Lately, though, the series has undergone some changes, some for the betterÖand some not quite as good. Letís start with the good ones. The seriesí online presence has totally been kicking ass lately, as theyíve switched to an "episode" format (before it was just one episode, but was updated every week. Now you can view old ones that youíve missed). The online game is so close to the CDROM version itís scary, and if youíre on a system with a so-so sound card, youíll never even notice the downsampled audio. They also added a little while back the ability to play with three people. When the NetShow first launched, it was just two, which was kind of frustrating after the three available on the CDROM edition. If youíre new to the series, this is definitely the place to go.

The bigger (and arguable worse) change, is the new CDROM game, YDKJ Volume 4: The Ride. Iím not entirely sure that calling this volume 4 is especially accurate. It barely resembles the previous games, and while the underlying questions are the same, a lot of new gameplay elements have been added in.

First and foremost, the interface has undergone a radical redesign. Whereas the original game(s) placed you into a game show setting (complete with the producer giving you instructions) the new edition seems to put you on an amusement park ride. I donít know about you, but this just ainít doing it for me. The other thing, is that instead of being able to pick your category, like in previous games, the new one has you trying to nail the one you want as they all go zipping by. Whatís going on there? Thatís not an improvement, if anything, it makes choosing a category a rather silly notion, since I canít actually read them as they go by. Why give me the option of choosing them if thatís the case?

Volume 4 does have some cool new elements. All the hosts from the previous episodes are back (including my main man Cookie, from YDKJ: Movies). If youíre a fan of the series, youíll get a kick out of it, Iím sure. Of course, if youíre not, well, then youíll probably be a bit confused. But I do like that theyíre having some fun with us regular YDKJ fans. Also new, are the number of "context-sensitive" questions. There were always a few of them in previous games, but volume 4 is just chock full of Ďem. In one episode of YDKJ (I canít remember which one specifically) the host announces that heís going to see how many Brady Bunch episodes he can work inÖitís a fun little thing to throw in, and it really gets that whole "live" feel across. In volume 4, the game kicks off with a question that effects the whole game.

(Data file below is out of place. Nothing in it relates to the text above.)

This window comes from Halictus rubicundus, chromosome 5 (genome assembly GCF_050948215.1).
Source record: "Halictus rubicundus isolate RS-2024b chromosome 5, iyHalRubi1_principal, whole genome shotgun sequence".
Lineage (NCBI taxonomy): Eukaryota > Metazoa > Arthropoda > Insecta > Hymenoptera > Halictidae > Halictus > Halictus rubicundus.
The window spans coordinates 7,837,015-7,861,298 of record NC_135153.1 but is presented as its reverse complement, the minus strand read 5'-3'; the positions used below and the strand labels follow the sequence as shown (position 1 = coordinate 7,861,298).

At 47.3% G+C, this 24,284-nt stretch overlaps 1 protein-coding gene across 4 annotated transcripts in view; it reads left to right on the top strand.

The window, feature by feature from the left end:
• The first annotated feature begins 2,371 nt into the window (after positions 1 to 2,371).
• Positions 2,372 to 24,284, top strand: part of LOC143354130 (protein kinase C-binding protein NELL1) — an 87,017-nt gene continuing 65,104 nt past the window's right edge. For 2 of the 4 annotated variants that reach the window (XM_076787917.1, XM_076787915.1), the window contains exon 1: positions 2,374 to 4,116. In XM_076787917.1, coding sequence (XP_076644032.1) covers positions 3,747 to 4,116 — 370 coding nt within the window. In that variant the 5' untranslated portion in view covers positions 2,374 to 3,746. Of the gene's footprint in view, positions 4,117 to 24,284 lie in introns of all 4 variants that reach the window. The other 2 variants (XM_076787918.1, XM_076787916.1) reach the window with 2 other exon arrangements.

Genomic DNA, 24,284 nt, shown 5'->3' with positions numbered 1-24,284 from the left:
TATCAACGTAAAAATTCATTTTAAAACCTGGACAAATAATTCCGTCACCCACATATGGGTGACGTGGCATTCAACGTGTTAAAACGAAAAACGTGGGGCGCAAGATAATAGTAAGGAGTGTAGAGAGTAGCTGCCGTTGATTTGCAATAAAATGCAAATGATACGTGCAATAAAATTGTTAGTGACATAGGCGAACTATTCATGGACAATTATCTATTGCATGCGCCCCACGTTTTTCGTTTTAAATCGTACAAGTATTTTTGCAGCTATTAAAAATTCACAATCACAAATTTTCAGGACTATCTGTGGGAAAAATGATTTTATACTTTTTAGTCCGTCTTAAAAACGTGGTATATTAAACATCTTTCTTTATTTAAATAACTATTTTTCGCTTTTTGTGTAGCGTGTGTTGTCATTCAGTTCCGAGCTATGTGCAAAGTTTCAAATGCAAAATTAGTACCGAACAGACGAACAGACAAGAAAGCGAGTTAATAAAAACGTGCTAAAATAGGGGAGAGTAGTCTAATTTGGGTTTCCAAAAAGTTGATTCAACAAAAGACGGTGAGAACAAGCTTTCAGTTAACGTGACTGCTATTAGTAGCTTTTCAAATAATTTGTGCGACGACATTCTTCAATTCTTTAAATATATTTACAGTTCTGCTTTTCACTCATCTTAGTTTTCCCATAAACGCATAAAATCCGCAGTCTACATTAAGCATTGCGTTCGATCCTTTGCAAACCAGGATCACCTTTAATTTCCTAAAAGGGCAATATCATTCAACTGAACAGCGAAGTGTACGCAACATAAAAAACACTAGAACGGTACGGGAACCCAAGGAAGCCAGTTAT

An example question: "whoís a bigger turn on? The Land-O-Lakes maiden, or the Red Baron?" I chose the Land-O-Lakes maiden, and the game tailored itself to bad puns about lactose, dairy products, and chicks in leather. Pretty cool.

The whole interface in volume 4 just isnít as cool as the previous editions, and I just couldnít bring myself to get into the whole "ride" thing, but at least the underlying game is pretty much the same. The questions are still fun, and itís still the best party game around this side of Atomic Bomberman.

The bottom line is really this: if you still donít know jackÖwell, Iíll introduce you. Heís a good guy.

- Jason "loonyboi" Bergman is the editor-in-chief here at loonygames.


Credits: Bargain Bin logo illustrated and is © 1999 Dan Zalkus. Bargain Bin is © 1999 Jason Bergman. All other content is © 1999 loonyboi productions. Unauthorized reproduction is strictly prohibited and like, in poor taste, dude.